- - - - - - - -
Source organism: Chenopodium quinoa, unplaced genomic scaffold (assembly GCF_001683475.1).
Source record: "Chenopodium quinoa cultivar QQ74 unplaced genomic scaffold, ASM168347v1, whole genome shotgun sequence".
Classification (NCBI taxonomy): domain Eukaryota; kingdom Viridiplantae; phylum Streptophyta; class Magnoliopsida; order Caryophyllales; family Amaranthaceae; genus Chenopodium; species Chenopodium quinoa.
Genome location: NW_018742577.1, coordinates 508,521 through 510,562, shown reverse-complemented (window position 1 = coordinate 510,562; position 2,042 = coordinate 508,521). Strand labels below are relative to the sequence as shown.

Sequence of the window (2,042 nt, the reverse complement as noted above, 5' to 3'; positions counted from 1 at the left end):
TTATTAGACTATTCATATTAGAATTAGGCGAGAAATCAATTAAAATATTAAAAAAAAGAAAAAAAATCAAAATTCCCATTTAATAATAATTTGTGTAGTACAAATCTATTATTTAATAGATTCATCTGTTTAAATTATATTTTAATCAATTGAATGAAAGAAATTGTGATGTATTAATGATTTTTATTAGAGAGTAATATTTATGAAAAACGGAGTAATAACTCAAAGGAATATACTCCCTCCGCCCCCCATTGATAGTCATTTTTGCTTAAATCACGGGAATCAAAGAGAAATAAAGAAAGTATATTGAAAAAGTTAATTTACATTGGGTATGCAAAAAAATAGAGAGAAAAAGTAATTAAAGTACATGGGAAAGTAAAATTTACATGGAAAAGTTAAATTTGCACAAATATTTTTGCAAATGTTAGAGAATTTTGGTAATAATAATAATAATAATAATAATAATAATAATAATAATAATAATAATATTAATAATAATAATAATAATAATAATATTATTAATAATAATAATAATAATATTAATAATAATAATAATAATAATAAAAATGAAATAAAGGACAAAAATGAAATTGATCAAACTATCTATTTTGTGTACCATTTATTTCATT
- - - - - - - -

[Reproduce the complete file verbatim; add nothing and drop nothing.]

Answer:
Source organism: Chenopodium quinoa, unplaced genomic scaffold (assembly GCF_001683475.1).
Source record: "Chenopodium quinoa cultivar QQ74 unplaced genomic scaffold, ASM168347v1, whole genome shotgun sequence".
Classification (NCBI taxonomy): domain Eukaryota; kingdom Viridiplantae; phylum Streptophyta; class Magnoliopsida; order Caryophyllales; family Amaranthaceae; genus Chenopodium; species Chenopodium quinoa.
Genome location: NW_018742577.1, coordinates 508,521 through 510,562, shown reverse-complemented (window position 1 = coordinate 510,562; position 2,042 = coordinate 508,521). Strand labels below are relative to the sequence as shown.

Sequence of the window (2,042 nt, the reverse complement as noted above, 5' to 3'; positions counted from 1 at the left end):
TTATTAGACTATTCATATTAGAATTAGGCGAGAAATCAATTAAAATATTAAAAAAAAGAAAAAAAATCAAAATTCCCATTTAATAATAATTTGTGTAGTACAAATCTATTATTTAATAGATTCATCTGTTTAAATTATATTTTAATCAATTGAATGAAAGAAATTGTGATGTATTAATGATTTTTATTAGAGAGTAATATTTATGAAAAACGGAGTAATAACTCAAAGGAATATACTCCCTCCGCCCCCCATTGATAGTCATTTTTGCTTAAATCACGGGAATCAAAGAGAAATAAAGAAAGTATATTGAAAAAGTTAATTTACATTGGGTATGCAAAAAAATAGAGAGAAAAAGTAATTAAAGTACATGGGAAAGTAAAATTTACATGGAAAAGTTAAATTTGCACAAATATTTTTGCAAATGTTAGAGAATTTTGGTAATAATAATAATAATAATAATAATAATAATAATAATAATAATAATAATATTAATAATAATAATAATAATAATAATATTATTAATAATAATAATAATAATATTAATAATAATAATAATAATAATAAAAATGAAATAAAGGACAAAAATGAAATTGATCAAACTATCTATTTTGTGTACCATTTATTTCATT